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ADA's concept of essential functions of a job.

A disabled applicant applies for an office assistant's job. The current assistant performs general office jobs, assisting the administrative and the clerical staff. About twice a month he makes deliveries in his own car. The disabled applicant has no driver's license and so is unable to make deliveries.

The disabled applicant is otherwise qualified for the job. Is the employer required to hire the disabled applicant or can he be rejected simply because he cannot make deliveries?

The answer depends on whether the ability to make deliveries is an "essential function" of the job. If it is not an essential function, the employer can be required to accommodate the disabled applicant and change the job. The employer can be required to eliminate the delivery duties if it is not an essential function.

Under the Americans with Disabilities Act (ADA), employers are required to make "reasonable accommodations" for disabled employees and applicants. Reasonable accommodations include making existing facilities readily accessible to and usable by disabled individuals; restructuring jobs; modifying work schedules; reassigning jobs; acquiring, modifying or adjusting equipment; adjusting or modifying examination material, training material or policy manuals; and providing qualified readers or interpreters.

The Equal Employment Opportunity Commission encourages employers to initiate informal, interactive reviews with disabled individuals in need of accommodations. The recommended review process should identify the precise limitations resulting from disabilities and identify the potentially reasonable accommodations that could overcome those limitations.

Any such reasonable accommodations must allow the employee to:

* perform the'essential functions" of a job;

* not create "undue hardship" to the employer;

* not create a "direct threat" to the health or safety of the individual or of others.

Essential Functions

It is not enough to have the employer define the essential functions of a job. Rather, the determination will be made by federal courts in a case-by-case analysis. Some factors will be: whether all relevant employees actually perform the essential functions; the percentage of time an employee spends on a specific task; and evaluation of any task in light of the overall work performed.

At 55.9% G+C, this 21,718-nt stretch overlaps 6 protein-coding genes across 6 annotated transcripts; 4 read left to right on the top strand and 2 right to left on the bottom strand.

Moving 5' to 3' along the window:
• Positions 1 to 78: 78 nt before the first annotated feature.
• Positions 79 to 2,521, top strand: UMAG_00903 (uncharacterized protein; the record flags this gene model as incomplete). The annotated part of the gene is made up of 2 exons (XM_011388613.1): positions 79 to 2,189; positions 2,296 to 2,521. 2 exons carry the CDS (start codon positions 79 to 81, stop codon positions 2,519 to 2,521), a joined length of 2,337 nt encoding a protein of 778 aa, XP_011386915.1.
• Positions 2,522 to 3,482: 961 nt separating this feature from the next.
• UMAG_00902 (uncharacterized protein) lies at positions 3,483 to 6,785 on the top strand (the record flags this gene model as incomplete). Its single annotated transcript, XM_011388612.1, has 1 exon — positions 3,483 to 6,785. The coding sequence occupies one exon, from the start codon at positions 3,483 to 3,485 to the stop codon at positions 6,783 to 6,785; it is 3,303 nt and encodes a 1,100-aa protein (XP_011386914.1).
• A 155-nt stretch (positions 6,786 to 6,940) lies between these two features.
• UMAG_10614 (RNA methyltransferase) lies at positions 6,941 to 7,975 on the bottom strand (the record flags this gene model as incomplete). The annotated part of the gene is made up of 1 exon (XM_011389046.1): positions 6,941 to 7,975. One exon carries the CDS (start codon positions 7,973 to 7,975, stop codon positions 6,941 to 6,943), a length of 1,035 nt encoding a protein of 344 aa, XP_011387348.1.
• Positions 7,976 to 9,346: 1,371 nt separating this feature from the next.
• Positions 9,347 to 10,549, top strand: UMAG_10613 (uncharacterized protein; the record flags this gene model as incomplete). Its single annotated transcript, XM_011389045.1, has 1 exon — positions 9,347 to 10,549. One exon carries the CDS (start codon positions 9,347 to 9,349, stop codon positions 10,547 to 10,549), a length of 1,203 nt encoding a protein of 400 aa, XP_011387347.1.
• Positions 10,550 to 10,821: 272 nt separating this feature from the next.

Does the "essential function" standard mean an employer should have job descriptions? Some will say, "Definitely." However, written job descriptions can also create problems if they do not include all tasks of a job. Under ADA, an employer's definition of the essential functions will not, by itself, be sufficient to determine the outcome.

But if a written job description does not include a task, it will be difficult, if not impossible, to have that task included later (in court) as an essential function. In general, if an employer has written job descriptions now, they should be reviewed closely and revised. If an employer does not have them, they should probably not be adopted just because of ADA. Although there are many good management reasons for written job descriptions, this act should not discourage an employer from adopting them.

Undue Hardship

An employer can defend a charge on the grounds that the proposed accommodation would create an undue hardship.' There is no precise definition of that term. What is an undue hardship for a small company might not be for General Motors. The regulations specify that the term take into consideration the financial realities" of the employer as well as any physical limitations. Thus, an accommodation that would be too disruptive or would fundamentally alter the nature or operation of the business' would create an undue hardship.

The regulations give the example of an individual with a visual impairment applying for a job as a waiter in a dimly lit nightclub. Turning up the light level for him would create an undue hardship because it would fundamentally alter the nature of the business by destroying the ambience" of the nightclub.

Direct Threat

An employer can also decline to make an accommodation if it would result in a direct threat to the safety or health of the individual or others. There are four factors to be considered: the duration of the risk; the nature and severity of potential harm; the likelihood of potential harm; and the imminence of potential harm. The analysis must be based on objective, factual evidence not subjective perceptions, irrational fears or patronizing assumptions. The assessment should involve third-party medical or engineering analysis. For instance, general fears regarding risks in the event of emergency evacuation would not be sufficient.

The reasonable accommodations requirement under ADA creates issues that do not arise under other discrimination acts. Further, the "essential functions" test can require an employer to adjust duties, job requirements and, perhaps, even equipment and the work environment. It is these requirements, more than others, that sets ADA apart from other laws.
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Title Annotation:part 2 of 4; Americans with Disabilities Act
Author:Kinsella, Daniel V.
Publication:Modern Casting
Date:Feb 1, 1992
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